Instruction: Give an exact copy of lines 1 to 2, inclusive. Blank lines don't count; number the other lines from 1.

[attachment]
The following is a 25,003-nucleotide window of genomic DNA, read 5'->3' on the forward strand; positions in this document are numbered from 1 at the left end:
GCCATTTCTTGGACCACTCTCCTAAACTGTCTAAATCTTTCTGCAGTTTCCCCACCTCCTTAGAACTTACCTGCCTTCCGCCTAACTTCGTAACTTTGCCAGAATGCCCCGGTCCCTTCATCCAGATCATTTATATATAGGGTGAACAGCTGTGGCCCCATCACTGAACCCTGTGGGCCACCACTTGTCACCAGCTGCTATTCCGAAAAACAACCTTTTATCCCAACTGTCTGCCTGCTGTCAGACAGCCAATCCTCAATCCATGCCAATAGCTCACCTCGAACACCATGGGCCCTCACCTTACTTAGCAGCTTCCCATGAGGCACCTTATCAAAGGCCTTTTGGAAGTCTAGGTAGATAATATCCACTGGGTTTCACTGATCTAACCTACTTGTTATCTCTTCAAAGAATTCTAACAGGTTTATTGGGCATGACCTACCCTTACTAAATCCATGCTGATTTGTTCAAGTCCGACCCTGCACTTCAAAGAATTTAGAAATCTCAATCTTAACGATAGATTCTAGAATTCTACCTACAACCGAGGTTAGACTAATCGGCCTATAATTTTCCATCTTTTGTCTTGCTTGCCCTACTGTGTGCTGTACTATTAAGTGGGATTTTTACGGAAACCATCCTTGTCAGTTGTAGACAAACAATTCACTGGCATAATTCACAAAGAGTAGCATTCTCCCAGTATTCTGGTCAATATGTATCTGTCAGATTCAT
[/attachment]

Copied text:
The following is a 25,003-nucleotide window of genomic DNA, read 5'->3' on the forward strand; positions in this document are numbered from 1 at the left end:
GCCATTTCTTGGACCACTCTCCTAAACTGTCTAAATCTTTCTGCAGTTTCCCCACCTCCTTAGAACTTACCTGCCTTCCGCCTAACTTCGTAACTTTGCCAGAATGCCCCGGTCCCTTCATCCAGATCATTTATATATAGGGTGAACAGCTGTGGCCCCATCACTGAACCCTGTGGGCCACCACTTGTCACCAGCTGCTATTCCGAAAAACAACCTTTTATCCCAACTGTCTGCCTGCTGTCAGACAGCCAATCCTCAATCCATGCCAATAGCTCACCTCGAACACCATGGGCCCTCACCTTACTTAGCAGCTTCCCATGAGGCACCTTATCAAAGGCCTTTTGGAAGTCTAGGTAGATAATATCCACTGGGTTTCACTGATCTAACCTACTTGTTATCTCTTCAAAGAATTCTAACAGGTTTATTGGGCATGACCTACCCTTACTAAATCCATGCTGATTTGTTCAAGTCCGACCCTGCACTTCAAAGAATTTAGAAATCTCAATCTTAACGATAGATTCTAGAATTCTACCTACAACCGAGGTTAGACTAATCGGCCTATAATTTTCCATCTTTTGTCTTGCTTGCCCTACTGTGTGCTGTACTATTAAGTGGGATTTTTACGGAAACCATCCTTGTCAGTTGTAGACAAACAATTCACTGGCATAATTCACAAAGAGTAGCATTCTCCCAGTATTCTGGTCAATATGTATCTGTCAGATTCAT